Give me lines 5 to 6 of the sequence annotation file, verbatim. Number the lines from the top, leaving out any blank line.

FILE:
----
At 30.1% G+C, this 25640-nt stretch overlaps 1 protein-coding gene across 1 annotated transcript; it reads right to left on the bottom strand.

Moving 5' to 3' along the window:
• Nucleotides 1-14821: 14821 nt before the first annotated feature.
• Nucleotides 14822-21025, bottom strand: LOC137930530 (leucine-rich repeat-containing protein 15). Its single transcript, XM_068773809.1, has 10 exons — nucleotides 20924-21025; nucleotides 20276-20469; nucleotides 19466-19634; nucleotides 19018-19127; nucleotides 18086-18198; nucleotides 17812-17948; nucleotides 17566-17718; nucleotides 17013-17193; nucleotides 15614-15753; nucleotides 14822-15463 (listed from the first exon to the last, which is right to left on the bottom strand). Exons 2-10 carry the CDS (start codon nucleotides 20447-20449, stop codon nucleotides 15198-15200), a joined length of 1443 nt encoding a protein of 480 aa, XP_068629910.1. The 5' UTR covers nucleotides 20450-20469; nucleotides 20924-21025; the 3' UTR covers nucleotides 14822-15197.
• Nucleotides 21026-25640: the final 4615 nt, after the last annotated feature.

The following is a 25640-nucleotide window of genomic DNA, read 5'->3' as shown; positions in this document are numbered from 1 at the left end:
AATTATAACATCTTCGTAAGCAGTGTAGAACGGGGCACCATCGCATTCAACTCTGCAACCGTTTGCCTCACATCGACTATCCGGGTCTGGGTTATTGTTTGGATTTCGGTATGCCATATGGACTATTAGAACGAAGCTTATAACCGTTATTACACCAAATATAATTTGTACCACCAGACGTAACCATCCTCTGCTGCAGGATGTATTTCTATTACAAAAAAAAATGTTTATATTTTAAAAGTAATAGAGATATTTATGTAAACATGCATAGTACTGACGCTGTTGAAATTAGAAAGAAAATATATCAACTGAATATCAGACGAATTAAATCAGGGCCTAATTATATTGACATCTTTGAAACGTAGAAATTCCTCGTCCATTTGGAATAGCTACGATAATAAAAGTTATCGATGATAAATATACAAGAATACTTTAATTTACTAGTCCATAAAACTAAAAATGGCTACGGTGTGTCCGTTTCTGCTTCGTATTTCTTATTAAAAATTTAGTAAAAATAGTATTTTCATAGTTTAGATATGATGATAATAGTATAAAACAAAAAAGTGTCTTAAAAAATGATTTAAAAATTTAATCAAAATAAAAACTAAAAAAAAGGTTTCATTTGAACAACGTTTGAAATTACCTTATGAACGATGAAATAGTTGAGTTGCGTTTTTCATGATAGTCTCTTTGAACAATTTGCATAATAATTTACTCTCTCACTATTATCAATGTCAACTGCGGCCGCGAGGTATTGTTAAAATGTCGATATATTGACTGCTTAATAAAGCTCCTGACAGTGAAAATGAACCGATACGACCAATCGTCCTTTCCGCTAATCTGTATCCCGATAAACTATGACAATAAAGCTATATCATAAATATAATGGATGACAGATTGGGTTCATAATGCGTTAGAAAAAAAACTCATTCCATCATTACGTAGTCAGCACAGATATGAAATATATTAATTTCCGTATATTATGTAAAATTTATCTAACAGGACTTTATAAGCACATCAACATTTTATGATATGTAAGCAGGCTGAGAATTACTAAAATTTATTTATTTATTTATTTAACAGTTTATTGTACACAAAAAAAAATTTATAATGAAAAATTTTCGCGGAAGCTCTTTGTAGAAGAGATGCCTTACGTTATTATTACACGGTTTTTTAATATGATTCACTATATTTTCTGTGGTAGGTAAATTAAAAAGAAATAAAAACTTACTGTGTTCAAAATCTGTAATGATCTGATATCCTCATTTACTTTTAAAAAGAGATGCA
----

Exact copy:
• Nucleotides 21026-25640: the final 4615 nt, after the last annotated feature.

The following is a 25640-nucleotide window of genomic DNA, read 5'->3' as shown; positions in this document are numbered from 1 at the left end: